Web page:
I was lucky enough to yes, have an hour and a half of time with Phil McKinney.
Don’t know who he is?
He’s the CTO of the biggest technology “elephant”, HP. That’s pretty cool.
We talked about multiple things:
Innovation, what people want, and what happens at the HP labs. I learned a couple of cool things. During that conversation.
The innovation thing stuck with me.
I asked him if the level of innovation was the same at an elephant like HP as it was at a startup (which I found out he had run a couple of those). His answer was basically that at a giant, good ideas have more funding and therefore have more flexibility. The downside however is that it runs very slowly. Another thing that I learned about this by listening to his podcast (Creating Killer Innovations) is that at a larger company, you get a bunch of people together to brainstorm ideas, and someone writes them all down. After, they email it to everybody and what happens next? Nothing.
At a startup though, it’s different. They don’t have as much flexibility due to funding, but they can roll things out pretty fast because there are usually less people for the ideas to run through. Personally, I work at a startup Cooliris (cooliris.com) and I create ideas. I use gopogle docs to document them and it is shared with the CEO and the QA assurance. There see only a few engineers so it could be handed right to them in the office. Within a couple of months, those ideas are probably in the software.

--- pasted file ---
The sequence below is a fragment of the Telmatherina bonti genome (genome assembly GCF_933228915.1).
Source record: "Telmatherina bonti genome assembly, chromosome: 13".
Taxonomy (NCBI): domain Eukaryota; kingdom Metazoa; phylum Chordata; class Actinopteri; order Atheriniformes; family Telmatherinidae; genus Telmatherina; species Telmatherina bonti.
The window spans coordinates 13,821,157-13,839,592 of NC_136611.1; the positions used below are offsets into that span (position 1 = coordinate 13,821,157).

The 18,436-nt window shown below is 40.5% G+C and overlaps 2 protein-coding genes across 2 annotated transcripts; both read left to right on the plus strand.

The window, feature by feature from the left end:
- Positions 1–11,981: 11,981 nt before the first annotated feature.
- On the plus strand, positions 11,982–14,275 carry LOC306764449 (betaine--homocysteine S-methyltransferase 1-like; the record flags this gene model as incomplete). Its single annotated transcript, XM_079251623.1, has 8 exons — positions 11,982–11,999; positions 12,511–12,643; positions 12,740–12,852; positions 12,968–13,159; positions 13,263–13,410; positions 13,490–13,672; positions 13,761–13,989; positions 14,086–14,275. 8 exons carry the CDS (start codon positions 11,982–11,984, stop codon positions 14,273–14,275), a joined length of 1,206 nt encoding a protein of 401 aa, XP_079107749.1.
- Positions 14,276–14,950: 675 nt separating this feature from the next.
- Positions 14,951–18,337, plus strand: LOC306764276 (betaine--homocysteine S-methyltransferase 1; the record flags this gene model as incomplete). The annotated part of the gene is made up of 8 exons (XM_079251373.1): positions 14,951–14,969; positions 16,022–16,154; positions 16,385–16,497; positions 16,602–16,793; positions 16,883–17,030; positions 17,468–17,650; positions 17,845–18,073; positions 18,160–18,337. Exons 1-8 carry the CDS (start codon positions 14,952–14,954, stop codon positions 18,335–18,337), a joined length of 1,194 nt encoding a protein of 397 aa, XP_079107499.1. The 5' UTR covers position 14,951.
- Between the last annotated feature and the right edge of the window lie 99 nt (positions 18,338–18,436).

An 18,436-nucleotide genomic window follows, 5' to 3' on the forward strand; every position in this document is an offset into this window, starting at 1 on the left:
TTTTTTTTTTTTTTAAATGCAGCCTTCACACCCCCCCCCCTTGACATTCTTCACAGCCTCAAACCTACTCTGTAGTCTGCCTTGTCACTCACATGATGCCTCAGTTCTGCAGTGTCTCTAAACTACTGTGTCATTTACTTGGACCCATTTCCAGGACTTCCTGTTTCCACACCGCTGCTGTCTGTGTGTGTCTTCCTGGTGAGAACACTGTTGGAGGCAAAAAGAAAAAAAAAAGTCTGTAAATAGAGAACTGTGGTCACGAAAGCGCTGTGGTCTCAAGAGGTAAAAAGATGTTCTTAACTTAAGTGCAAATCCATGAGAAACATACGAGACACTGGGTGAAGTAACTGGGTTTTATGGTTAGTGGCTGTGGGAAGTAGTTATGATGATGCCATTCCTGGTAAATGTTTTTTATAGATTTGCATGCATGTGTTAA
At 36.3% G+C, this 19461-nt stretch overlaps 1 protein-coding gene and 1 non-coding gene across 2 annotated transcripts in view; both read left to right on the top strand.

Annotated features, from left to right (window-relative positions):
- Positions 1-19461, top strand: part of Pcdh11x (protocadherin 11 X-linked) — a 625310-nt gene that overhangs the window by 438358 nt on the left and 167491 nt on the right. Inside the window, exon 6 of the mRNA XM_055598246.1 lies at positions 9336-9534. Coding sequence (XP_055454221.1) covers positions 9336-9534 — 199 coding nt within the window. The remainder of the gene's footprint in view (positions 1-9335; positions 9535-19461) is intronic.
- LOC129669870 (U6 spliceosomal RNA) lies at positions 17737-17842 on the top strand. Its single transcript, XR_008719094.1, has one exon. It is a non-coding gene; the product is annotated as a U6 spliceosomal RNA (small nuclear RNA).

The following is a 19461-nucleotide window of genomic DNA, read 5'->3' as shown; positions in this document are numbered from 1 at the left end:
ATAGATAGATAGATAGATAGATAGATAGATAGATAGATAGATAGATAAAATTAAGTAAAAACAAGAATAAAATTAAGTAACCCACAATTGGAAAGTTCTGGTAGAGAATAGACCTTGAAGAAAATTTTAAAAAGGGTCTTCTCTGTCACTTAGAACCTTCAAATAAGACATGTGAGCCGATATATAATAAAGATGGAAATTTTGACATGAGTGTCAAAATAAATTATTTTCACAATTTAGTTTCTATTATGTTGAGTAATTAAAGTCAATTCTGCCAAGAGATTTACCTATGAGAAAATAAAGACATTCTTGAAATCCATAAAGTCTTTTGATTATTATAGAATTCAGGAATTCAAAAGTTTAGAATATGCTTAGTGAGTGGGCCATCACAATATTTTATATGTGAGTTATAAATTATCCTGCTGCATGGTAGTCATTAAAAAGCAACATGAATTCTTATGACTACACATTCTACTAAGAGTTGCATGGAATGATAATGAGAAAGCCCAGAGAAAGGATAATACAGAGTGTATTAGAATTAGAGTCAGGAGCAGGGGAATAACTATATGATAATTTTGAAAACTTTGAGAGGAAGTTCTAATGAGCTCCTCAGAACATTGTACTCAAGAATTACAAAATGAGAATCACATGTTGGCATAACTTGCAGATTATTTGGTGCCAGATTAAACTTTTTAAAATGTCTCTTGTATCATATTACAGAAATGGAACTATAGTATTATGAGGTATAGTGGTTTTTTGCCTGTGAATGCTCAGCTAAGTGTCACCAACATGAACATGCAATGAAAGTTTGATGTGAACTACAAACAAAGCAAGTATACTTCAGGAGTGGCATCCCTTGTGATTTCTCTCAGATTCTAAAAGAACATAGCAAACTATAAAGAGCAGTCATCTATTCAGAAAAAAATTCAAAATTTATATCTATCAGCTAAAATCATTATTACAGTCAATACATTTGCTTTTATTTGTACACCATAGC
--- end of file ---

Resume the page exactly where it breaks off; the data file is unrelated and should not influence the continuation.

I also learned that being the CTO is more than just about coding. You have to integrate the technology into everything else and find new ideas for products. Knowing how to code is handy, but knowing marketing and EVERYTHING else is also very important.
Another cool fact: The LED was invented at HP, and whenever someone uses them HP gets royalty. ironic, because my iPad and MacBook both use LED backlighting. LOL!
Also, one of his duties is to figure out what people want in a product. He told me about these best buy studies he does. He goes to a best buy and watches people and listens to their conversations while they are looking for a monitor or a computer to get (Id be a little creeped out, personally). When his “subject” finally goes to check out, he goes over to them, hands them his business cards, and asks them to go through his browsing process to see why he eventually purchased that product. I still find this a bit creepy, but hey, it’s for a good cause!
Another thing I asked him about was if I should learn any coding.
Yes, I don’t know how to code.
I’ve asked many people this question before, and what I usually get is that I should start with Java.
Phil had another idea. he recommended that I stared with HTML5, because that’s where everybody is moving to: The web. I know a tiny bit of HTML, which will help me in learning this. Also, if you have any recommendations for an HTML 5 book, all are welcome in the comments section!